By Doug Gray, Senior Contributing Reporter

RIO DE JANEIRO – Last week’s flooding wreaked havoc in Rio with the heaviest rains in fifty years bringing the city to a standstill on Tuesday and Wednesday. With the death toll now estimated at around 250 people following a huge landslide in Morro do Bumba, the Governor Sergio Cabral and Mayor Eduardo Paes are beginning the difficult process of relocating families and demolishing houses considered to still be in areas of risk.

Residents of Morro do Bumba who had their houses declared unsafe carry their things out of the community, photo by Vladimir Platonow/ABr.

Around 275mm of rain fell in some areas of Rio State in a 24 hour period from late afternoon on Monday as a large cold front sat over the city, bringing strong winds and moist air from the South Atlantic.

As the death toll increased hourly the city saw its resources stretched to the limit and terrified residents sought to salvage what they could from houses teetering on the edge of collapse. While the hillside favelas saw the worst loss of life, several main roads including Avenida Niemayer linking Zona Sul to Barra and Tunel Rebouças were completely closed bringing traffic to a halt.

Towards the end of the week the effects were felt on the coastline too, as waves of up to five meters lashed Copacabana, closing the coastal road on Thursday night, whilst on Sunday the council closed the Corcovado tram up to the Cristo Redentor statue, Rio’s most iconic symbol, declaring it unsafe.

As the scale of the flooding became apparent in the early hours of last Tuesday morning, the Mayor declared a state of emergency and urged people to stay at home. What traffic there remained on the roads included hundreds who had been stranded with their cars either in tunnels or between impassable sections, with some motorists abandoning their vehicles whilst others bedded down for the night.

On Monday April 12th, the difficult process began to re-house some 4,000 people from several favelas including; Communidade dos Prazeres, Sao Joao Batista, and Rocinha, with the families set to receive R$400 per month towards housing costs.

In an interview with Agencia Brasil, Mayor Eduardo Paes said, “They will be able to choose accommodation of the value of their previous house, and the Prefeitura will make the funds available to them,” before adding, “they will be re-housed with dignity, but they will be re-housed.”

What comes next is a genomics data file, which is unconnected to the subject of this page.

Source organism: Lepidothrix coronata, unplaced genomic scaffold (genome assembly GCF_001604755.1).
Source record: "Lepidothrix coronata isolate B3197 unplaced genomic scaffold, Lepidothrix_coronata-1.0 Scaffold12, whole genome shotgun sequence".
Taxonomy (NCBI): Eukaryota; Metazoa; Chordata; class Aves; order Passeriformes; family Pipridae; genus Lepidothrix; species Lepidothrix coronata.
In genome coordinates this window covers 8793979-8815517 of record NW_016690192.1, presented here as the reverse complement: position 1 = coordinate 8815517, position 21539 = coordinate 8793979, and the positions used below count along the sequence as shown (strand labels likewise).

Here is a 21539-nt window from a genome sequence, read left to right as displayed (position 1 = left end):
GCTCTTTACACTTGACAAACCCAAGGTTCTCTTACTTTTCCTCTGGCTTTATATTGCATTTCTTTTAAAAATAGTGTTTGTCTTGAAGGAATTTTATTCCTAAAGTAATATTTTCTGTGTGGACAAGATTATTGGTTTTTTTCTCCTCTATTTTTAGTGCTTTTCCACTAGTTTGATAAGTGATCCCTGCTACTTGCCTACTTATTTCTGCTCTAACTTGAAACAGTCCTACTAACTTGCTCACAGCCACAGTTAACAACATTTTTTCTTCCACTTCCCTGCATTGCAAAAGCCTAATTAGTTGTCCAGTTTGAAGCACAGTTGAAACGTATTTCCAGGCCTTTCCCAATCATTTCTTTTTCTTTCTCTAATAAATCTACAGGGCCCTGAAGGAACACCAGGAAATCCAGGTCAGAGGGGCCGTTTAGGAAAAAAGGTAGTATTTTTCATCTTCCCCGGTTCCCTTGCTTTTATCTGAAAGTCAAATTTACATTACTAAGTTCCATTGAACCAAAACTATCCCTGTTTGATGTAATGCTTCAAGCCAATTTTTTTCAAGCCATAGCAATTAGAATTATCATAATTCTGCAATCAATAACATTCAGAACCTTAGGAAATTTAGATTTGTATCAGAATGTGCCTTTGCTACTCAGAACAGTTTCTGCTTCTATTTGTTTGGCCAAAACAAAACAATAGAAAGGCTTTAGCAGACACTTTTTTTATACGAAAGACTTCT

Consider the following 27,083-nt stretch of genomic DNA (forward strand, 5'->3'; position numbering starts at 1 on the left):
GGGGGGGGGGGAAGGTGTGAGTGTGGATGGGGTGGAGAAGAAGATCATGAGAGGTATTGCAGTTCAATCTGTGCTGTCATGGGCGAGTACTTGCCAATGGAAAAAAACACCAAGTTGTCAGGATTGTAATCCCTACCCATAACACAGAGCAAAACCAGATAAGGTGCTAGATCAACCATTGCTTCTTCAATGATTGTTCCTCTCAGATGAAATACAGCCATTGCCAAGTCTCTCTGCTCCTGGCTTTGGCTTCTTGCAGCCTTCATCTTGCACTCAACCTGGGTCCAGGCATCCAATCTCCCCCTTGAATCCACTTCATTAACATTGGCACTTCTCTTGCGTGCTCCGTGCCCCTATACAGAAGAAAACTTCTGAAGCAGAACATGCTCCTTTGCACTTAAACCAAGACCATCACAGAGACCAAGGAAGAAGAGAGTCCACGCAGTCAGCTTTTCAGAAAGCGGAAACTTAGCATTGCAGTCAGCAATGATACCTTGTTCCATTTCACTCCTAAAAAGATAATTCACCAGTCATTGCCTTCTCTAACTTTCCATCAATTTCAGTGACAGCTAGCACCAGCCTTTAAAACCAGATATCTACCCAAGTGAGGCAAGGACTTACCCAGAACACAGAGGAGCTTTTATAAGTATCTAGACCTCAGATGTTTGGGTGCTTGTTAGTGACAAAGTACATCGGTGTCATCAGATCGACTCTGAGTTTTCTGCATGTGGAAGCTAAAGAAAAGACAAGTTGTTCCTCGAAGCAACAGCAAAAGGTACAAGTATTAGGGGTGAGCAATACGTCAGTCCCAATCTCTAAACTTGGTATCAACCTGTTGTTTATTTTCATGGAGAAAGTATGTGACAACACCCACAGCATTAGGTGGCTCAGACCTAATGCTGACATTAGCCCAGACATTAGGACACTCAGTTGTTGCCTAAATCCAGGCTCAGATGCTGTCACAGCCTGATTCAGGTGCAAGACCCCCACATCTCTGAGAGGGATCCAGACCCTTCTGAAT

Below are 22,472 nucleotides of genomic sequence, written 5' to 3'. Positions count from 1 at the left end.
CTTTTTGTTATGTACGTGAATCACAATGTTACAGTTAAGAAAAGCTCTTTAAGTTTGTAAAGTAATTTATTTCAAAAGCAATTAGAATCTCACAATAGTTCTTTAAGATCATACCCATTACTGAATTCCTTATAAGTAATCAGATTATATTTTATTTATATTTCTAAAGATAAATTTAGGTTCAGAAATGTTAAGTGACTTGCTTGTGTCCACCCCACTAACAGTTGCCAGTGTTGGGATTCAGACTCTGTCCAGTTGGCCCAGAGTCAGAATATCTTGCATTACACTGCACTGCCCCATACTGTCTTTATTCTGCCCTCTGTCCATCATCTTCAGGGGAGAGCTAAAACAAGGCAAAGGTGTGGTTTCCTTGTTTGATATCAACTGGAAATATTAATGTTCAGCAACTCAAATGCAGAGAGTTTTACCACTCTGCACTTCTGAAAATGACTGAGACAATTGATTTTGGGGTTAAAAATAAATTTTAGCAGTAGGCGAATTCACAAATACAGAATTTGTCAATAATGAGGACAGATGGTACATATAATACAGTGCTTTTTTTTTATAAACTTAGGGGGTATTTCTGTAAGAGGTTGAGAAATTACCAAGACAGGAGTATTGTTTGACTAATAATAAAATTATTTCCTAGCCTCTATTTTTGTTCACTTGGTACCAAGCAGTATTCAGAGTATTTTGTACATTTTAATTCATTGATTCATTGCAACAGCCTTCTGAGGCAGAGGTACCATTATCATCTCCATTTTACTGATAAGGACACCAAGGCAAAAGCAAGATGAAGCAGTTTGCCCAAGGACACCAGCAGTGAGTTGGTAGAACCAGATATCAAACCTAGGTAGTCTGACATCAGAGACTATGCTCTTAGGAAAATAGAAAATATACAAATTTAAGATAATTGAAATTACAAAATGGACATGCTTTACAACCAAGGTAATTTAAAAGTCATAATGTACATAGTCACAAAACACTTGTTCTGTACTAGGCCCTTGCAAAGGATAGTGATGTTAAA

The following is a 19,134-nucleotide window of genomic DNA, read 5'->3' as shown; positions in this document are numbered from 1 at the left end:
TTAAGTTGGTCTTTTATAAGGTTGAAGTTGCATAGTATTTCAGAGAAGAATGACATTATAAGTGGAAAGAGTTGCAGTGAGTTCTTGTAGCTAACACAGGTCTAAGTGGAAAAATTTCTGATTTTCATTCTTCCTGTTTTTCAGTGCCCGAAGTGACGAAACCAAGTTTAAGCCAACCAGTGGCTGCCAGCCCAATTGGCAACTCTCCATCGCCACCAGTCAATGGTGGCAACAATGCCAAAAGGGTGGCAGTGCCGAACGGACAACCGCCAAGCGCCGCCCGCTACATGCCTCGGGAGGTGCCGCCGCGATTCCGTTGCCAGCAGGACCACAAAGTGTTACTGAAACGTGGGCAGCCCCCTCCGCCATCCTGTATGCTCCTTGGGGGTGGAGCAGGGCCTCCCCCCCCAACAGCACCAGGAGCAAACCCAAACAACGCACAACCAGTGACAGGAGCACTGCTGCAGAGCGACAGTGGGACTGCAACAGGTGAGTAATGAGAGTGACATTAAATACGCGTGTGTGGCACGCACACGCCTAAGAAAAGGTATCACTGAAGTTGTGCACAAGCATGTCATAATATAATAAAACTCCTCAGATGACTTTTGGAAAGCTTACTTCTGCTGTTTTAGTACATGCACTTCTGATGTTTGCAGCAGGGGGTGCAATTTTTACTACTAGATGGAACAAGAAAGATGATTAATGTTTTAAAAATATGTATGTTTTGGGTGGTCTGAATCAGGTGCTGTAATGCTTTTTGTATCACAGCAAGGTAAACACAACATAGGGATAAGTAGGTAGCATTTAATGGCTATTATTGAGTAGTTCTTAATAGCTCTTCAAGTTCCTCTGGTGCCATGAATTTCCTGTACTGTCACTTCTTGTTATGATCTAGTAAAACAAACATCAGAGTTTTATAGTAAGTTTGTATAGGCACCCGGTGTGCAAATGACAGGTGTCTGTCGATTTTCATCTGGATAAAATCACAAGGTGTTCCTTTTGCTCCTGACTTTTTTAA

Rescue workers carry a body out of Morro do Bumba following the landslide, photo by Vladimir Platonow.

Approximately 4,000 families have been left homeless by the landslides, while a classification process is underway to assess which areas remain in danger and will be targeted for demolition.

Underlining the danger of some homes built precariously on the hillsides, the greatest single tragedy during the last week occurred in Morro do Urubu, built on an old landfill site in Niteroi. The community suffered a large landslide burying some 150 people under the mud including entire families trapped under the rubble of their own houses.

Upon visiting the area Governor Sergio Cabral was booed by locals and survivors apparently looking for somebody to blame for the tragedy, while the 300 workers trying to recover bodies had their work made even more difficult by the unstable earth underneath and continuing rains.

Several aid programs are underway with donations of clothing and medicines to the worst hit areas. Along with USAID, U.S. Ambassador Thomas Shannon has promised US$50,000 to help the relief effort, describing the donation as an act of empathy and solidarity with the people of Rio de Janeiro. Walmart has also stepped in to help the victims, pledging 50 tonnes of food, hygiene kits and cleaning equipment.


  1. in Rocinha., my home, Laboriaux the area highest on the hill, the goverment wants to relocate the people who live there. In Laboriaux there is about 4.000 people. I wonder where these people will go?


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